Should Boris Johnson consider a complete cabinet overhaul after Brexit?
Victoria Mackarness, account manager at CMS Strategic, says YES.
Boris Johnson has an overwhelming majority, Brexit is on track to be delivered in just a couple of weeks, and the Conservative party is at last united on Europe for the first time in decades.
This all gives the Prime Minister an entirely free hand when choosing his cabinet — a rare power. While collective responsibility is still vital, the ideological purity on Brexit that was necessary pre-election is no longer a requirement. Instead, the PM should make sure he has the very best people in each post.
The government’s bold new agenda encompasses everything from major foreign trade deals to increased infrastructure in the north. If this ambitious programme is to be accomplished in the next five years, the Prime Minister cannot afford to reward Brexit loyalty over expertise.
To ensure that he sees his vision brought to life, Boris needs to view his cabinet with a pair of fresh eyes. Come February, there should be no such thing as a safe job, as the Prime Minister sets about proving that he cares about competence over cronyism.
Eliot Wilson, head of research at Right Angles and a former House of Commons official, says NO.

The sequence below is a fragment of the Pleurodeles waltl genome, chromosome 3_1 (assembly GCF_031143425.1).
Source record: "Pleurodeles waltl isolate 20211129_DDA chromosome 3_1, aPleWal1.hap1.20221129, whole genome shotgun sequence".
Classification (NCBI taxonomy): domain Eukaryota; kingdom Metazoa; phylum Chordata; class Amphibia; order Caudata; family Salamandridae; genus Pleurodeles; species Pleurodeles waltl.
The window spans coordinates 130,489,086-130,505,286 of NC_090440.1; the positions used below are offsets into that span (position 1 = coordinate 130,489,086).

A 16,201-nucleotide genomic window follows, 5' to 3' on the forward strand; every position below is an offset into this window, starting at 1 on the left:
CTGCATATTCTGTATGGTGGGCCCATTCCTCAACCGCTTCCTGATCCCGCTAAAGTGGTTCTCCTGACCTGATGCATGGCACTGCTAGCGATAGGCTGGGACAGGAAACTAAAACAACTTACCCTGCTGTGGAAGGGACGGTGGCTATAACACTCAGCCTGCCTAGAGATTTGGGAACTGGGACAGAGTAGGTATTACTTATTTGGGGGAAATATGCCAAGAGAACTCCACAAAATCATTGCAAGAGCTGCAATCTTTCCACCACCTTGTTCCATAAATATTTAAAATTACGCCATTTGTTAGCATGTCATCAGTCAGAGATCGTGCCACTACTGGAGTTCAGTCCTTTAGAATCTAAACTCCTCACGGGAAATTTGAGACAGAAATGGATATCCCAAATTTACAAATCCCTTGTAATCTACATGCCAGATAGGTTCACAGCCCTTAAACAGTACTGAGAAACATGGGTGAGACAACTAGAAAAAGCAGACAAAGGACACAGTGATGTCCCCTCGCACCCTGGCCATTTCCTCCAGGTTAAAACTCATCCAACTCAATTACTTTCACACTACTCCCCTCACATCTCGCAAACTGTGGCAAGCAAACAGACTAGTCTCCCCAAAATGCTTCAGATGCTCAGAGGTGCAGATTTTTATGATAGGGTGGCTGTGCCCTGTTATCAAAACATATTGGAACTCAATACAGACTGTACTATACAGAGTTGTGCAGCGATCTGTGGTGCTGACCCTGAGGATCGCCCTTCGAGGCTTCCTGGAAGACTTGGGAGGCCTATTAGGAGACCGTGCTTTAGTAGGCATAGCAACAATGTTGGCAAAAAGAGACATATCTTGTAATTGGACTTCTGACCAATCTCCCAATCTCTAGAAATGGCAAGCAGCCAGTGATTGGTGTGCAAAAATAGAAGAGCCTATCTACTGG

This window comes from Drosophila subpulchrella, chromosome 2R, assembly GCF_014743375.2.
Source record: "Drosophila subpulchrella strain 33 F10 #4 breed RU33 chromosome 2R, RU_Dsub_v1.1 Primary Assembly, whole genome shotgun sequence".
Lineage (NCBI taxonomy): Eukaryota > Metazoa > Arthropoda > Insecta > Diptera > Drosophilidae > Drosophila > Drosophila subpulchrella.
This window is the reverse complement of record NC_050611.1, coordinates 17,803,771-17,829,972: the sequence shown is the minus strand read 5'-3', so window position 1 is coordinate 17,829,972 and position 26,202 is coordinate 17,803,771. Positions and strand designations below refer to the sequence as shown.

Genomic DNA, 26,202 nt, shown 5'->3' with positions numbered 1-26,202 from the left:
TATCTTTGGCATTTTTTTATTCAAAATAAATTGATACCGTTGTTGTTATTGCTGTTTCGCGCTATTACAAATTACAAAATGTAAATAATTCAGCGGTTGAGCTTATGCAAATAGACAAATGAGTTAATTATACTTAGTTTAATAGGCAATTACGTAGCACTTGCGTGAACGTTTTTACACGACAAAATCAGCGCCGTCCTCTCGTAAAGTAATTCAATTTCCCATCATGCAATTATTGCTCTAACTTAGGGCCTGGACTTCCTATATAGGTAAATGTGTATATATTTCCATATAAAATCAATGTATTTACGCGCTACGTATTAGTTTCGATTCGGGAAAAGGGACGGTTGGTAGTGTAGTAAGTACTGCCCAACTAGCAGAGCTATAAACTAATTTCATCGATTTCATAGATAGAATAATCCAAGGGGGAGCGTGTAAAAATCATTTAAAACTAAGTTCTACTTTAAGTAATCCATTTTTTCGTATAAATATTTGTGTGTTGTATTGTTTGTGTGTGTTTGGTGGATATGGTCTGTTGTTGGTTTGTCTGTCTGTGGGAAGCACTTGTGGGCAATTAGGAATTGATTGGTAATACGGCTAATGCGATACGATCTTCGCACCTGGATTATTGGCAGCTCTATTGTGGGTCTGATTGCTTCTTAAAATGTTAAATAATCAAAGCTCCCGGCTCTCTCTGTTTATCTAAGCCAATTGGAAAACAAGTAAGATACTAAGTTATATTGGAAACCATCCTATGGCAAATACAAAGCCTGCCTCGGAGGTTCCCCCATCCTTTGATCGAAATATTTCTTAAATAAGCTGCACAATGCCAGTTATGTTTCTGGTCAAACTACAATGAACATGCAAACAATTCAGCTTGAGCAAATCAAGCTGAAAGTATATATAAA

Politicians like change. It makes them look forward-thinking and dynamic. Cabinet reshuffles are best of all, because they’re easy: after all, the Prime Minister holds all the cards. But a major shuffle of Boris Johnson’s deck at the moment would be a mistake.
A good cabinet minister takes at least a few months to master his or her brief. That’s just the time it takes to learn, to understand, and to be able to go toe-to-toe with the entrenched civil service policy experts. Only then can they begin to flower.
Bear in mind that most of Johnson’s top team have only been in place since last summer, so they’re just starting to get settled.
Now more than ever we need sound, competent government. The current administration is ambitious, and has a lot of challenges to face.
Don’t add to ministers’ woes by putting them in jobs where they’re frantically staying one page ahead of their advisers in the briefing. Let them learn, consolidate, and breathe.
Main image credit: Getty